An environmental watchdog group urged waste disposal facilities and surrounding communities to actively participate in the metro-wide earthquake drill this coming Thursday.
“The participation of all sectors is essential to avoid loss of life, lessen damage to property and reduce contamination of the environment due to earthquake-induced shaking of the ground,” said Aileen Lucero, Coordinator, EcoWaste Coalition.
“Landfills and other waste disposal sites and their host communities are not exempt from the devastating effects of a strong quake and thus the need for emergency readiness,” she said.
“We hope that disposal facilities for Metro Manila’s wastes, including those located outside the metropolis, will take part in the MMDA-led earthquake drill for better disaster preparedness,” she added.
Metro Manila’s wastes, according to the website of the National Solid Waste Management Commission. are dumped in various sites such as the Payatas landfill for Quezon City’s garbage; Navotas landfill, which receives waste from Malabon, Manila and Navotas; and the Rizal Provincial Landfill in Rodriguez, Rizal that serves Caloocan, Las Piñas, Makati, Mandaluyong, Marikina, Muntinlupa, Parañaque,Pasay, Pasig, Pateros, San Juan and Taguig local government units (LGUs).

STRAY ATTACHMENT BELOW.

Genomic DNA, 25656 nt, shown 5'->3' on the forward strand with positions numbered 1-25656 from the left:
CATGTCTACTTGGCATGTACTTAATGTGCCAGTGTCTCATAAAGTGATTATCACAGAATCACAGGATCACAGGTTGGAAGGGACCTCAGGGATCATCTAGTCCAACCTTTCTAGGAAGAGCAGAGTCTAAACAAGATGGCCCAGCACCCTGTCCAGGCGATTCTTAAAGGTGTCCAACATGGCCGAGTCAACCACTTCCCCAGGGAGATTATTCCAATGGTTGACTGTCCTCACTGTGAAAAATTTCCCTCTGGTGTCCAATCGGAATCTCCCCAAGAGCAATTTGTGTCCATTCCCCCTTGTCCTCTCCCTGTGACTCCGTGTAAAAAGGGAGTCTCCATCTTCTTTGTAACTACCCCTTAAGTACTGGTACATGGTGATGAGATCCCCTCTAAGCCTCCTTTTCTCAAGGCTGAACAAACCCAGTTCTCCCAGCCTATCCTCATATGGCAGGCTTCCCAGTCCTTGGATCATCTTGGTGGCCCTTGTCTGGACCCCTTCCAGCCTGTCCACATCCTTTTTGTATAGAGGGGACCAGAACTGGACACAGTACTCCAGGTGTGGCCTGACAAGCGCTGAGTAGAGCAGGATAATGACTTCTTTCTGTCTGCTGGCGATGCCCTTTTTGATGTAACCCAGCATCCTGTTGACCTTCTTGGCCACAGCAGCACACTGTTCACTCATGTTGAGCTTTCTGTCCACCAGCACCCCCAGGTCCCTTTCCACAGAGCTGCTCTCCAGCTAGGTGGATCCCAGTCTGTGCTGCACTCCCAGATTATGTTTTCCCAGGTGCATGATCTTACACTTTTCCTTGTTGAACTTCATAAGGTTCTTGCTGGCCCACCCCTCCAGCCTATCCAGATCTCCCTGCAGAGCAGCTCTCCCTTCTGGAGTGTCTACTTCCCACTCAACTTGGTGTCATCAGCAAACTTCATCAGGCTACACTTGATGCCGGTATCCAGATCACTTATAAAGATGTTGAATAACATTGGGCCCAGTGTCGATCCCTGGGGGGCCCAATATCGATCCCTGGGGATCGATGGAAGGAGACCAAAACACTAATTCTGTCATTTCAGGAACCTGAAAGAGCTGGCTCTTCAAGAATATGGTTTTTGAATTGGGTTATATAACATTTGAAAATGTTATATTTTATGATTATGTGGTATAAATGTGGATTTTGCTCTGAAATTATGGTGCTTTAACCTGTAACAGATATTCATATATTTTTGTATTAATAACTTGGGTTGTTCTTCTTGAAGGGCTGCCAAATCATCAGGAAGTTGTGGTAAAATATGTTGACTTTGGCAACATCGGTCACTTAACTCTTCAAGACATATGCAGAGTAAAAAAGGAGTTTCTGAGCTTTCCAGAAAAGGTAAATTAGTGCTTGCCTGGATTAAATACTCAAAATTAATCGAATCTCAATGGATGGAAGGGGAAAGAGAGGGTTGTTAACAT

Other landfills in operation or under construction in adjacent LGUs include those in Norzagaray, Obando and San Jose del Monte in Bulacan and in Rodriguez and San Mateo, Rizal.
A study by the Environmental Protection Administration of Taiwan, which like the Philippines is located in a seismic and typhoon belt, states that “natural disasters inflict damages on main structures and peripheral engineering” of landfills.
According to the Taiwan EPA’s analysis of damages associated with 921 quake incidents, “earthquake magnitude 5 and over can damage landfill sites that are located in a fault or its surrounding areas.”
“Depending on the extent of damage of storage facilities (retaining walls), collapse, crack and incline of the foundation, retaining walls can get washed out, affecting the safety and leading to secondary pollutions,” the study said.
“Our analysis clearly indicates that for landfill sites struck by disasters, damages are accumulative and chain reactive; moreover, the potential hazard factors can still exist after the landfill sites are recovered,” the study pointed out.